50 for the Future – Rewild and restore floodplains

Our recent publication, 50 for the Future, lists 50 things that we believe should happen in Scotland over the next 50 years to benefit both people and wildlife. In this week's 50 for the Future article, Anne McCall, Regional Director for RSPB Scotland, discusses the benefits of floodplain restoration and how this is best achieved through partnership working. 


Number 14: Rewild and restore several thousand hectares of floodplains along Scotland's major rivers by allowing the natural cycle of flooding in adjacent wetlands and marshes.


Sometimes it's difficult to understand just how much humans have changed the landscape until you have taken a bird’s eye view. This is particularly true with regard to Scotland's river systems. Standing by a riverbank, it can be difficult to get a full picture of the impact that people have had on a river’s ecology and how it interacts with the landscape if flows through. But get some height using aerial photography or a drone, and the extent of these changes are revealed. 

Step back in time using historic maps and changes wrought on a landscape over centuries start to show – meanders replaced by straight channels, marshes by drained farmland, and natural river banks by concrete walls and earth bunds. This matters to conservationists because a naturally functioning river creates a wealth of habitats alongside it. Wet grassland supports breeding waders like lapwings and redshanks that were once widespread but are now in serious decline, while fens and reedbeds provide homes to specialists like bearded tits and marsh harriers. Canalise a river in an engineered channel and you lose all of this. All of this and more in fact, because functioning river systems don’t just benefit wildlife.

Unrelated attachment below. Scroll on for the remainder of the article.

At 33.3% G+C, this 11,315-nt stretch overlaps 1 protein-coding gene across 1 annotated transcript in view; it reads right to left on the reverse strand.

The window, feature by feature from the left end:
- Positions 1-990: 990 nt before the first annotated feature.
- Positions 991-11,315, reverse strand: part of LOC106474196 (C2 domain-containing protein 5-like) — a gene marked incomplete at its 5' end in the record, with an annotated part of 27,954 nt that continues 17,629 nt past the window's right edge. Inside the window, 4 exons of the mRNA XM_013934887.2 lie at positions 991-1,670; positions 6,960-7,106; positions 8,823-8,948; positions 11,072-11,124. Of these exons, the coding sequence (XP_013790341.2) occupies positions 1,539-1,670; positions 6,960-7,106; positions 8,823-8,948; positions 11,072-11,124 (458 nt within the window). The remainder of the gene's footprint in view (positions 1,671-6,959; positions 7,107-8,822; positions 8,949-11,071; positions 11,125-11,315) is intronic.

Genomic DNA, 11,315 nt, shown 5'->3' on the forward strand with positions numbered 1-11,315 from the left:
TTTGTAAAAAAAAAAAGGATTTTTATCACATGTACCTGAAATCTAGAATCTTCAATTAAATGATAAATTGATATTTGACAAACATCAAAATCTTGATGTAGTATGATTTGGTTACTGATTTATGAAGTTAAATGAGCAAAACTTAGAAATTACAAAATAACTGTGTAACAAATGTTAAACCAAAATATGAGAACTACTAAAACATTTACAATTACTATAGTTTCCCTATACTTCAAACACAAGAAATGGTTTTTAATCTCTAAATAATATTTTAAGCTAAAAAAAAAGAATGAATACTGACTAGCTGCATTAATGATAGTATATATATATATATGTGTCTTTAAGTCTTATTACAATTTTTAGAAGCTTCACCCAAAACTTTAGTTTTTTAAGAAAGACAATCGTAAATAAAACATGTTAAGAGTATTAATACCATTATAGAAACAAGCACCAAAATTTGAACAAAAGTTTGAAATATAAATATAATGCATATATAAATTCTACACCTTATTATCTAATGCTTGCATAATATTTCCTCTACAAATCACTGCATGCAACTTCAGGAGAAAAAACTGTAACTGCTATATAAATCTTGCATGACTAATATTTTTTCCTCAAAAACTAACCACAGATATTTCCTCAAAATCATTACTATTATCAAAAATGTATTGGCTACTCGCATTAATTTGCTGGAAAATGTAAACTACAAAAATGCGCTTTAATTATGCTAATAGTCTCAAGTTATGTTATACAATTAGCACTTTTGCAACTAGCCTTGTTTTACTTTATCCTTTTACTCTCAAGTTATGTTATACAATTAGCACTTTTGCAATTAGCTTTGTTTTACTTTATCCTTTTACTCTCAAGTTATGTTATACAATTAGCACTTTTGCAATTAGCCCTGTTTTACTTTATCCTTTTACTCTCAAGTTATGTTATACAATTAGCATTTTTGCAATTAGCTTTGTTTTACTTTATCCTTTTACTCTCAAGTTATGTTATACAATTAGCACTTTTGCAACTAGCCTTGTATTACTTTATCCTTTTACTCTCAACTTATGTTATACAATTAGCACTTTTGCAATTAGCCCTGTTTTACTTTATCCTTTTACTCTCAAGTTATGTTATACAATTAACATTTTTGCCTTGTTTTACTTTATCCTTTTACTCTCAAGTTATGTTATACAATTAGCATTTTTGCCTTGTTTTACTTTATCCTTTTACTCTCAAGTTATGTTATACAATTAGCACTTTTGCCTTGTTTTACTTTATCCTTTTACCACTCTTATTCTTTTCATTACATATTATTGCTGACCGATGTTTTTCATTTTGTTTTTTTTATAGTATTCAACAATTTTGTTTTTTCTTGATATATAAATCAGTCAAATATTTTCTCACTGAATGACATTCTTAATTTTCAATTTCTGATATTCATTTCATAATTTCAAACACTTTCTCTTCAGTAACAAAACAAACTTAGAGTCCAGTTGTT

Aerial photos show the canalised nature of the Dubbs Water, to the southwest of Lochwinnoch RSPB Reserve

A naturally functioning floodplain does just what its name suggests – it holds water on an expanse of land at times of flood, removing the 'flashy' nature of rivers and making it easier to predict how they will behave. If we work with nature, this can be an incredibly important tool for managing flood risk by holding water before it reaches our homes and industries. Perhaps our best example is Insh Marshes RSPB Reserve in Speyside, which has been estimated to save millions of pounds in extra flood defence and maintenance costs for Aviemore. Of course Insh is a very special place and there are few floodplains in Scotland that offer similar expanses of floodplain habitats, so we can’t replicate this scale of solution everywhere. The question is, can we take lessons and inspiration from places like Inch and apply them elsewhere?

Well, the good news is that in Scotland the legislation in the Flood Risk Management Act promotes natural flood management, so now Government agencies and Local Authorities are planning to include more of these techniques around the country. The bad news is that we are still not seeing the joined up thinking or the resources being applied to make this a reality. 

All too often, the fallback position is one of relying on engineering approaches to flood management and looking to hard engineered solutions to managing our rivers for recreation and regeneration. Complexities with liability for managing flood defences in Scotland don’t help, with private landowners shouldering the burden of maintaining defences on their land outwith built up areas. This results in a lack of strategic planning and investment in natural flood risk management and a desperate lack of investment in long term sustainable solutions.